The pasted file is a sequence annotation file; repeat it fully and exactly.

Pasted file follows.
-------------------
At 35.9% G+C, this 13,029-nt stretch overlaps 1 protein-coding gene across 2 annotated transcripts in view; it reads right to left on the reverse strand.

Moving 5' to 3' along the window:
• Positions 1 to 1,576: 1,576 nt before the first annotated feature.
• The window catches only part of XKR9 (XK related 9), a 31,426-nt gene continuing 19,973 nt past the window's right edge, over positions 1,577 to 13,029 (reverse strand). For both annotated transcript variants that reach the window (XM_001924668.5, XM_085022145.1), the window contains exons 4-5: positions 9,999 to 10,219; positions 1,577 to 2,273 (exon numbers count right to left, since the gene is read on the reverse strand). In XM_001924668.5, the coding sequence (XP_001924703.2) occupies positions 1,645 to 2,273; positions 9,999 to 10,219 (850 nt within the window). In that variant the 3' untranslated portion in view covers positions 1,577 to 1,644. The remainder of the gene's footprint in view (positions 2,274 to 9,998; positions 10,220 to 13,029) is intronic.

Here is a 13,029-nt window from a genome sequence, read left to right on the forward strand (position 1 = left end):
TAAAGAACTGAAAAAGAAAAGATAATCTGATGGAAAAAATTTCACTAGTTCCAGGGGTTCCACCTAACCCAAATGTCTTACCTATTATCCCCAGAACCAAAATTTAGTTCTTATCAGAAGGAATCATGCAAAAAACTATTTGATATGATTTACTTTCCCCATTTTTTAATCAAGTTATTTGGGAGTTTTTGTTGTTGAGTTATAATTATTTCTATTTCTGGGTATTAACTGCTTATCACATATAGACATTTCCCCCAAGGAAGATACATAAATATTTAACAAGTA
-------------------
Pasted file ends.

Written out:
At 35.9% G+C, this 13,029-nt stretch overlaps 1 protein-coding gene across 2 annotated transcripts in view; it reads right to left on the reverse strand.

Moving 5' to 3' along the window:
• Positions 1 to 1,576: 1,576 nt before the first annotated feature.
• The window catches only part of XKR9 (XK related 9), a 31,426-nt gene continuing 19,973 nt past the window's right edge, over positions 1,577 to 13,029 (reverse strand). For both annotated transcript variants that reach the window (XM_001924668.5, XM_085022145.1), the window contains exons 4-5: positions 9,999 to 10,219; positions 1,577 to 2,273 (exon numbers count right to left, since the gene is read on the reverse strand). In XM_001924668.5, the coding sequence (XP_001924703.2) occupies positions 1,645 to 2,273; positions 9,999 to 10,219 (850 nt within the window). In that variant the 3' untranslated portion in view covers positions 1,577 to 1,644. The remainder of the gene's footprint in view (positions 2,274 to 9,998; positions 10,220 to 13,029) is intronic.

Here is a 13,029-nt window from a genome sequence, read left to right on the forward strand (position 1 = left end):
TAAAGAACTGAAAAAGAAAAGATAATCTGATGGAAAAAATTTCACTAGTTCCAGGGGTTCCACCTAACCCAAATGTCTTACCTATTATCCCCAGAACCAAAATTTAGTTCTTATCAGAAGGAATCATGCAAAAAACTATTTGATATGATTTACTTTCCCCATTTTTTAATCAAGTTATTTGGGAGTTTTTGTTGTTGAGTTATAATTATTTCTATTTCTGGGTATTAACTGCTTATCACATATAGACATTTCCCCCAAGGAAGATACATAAATATTTAACAAGTA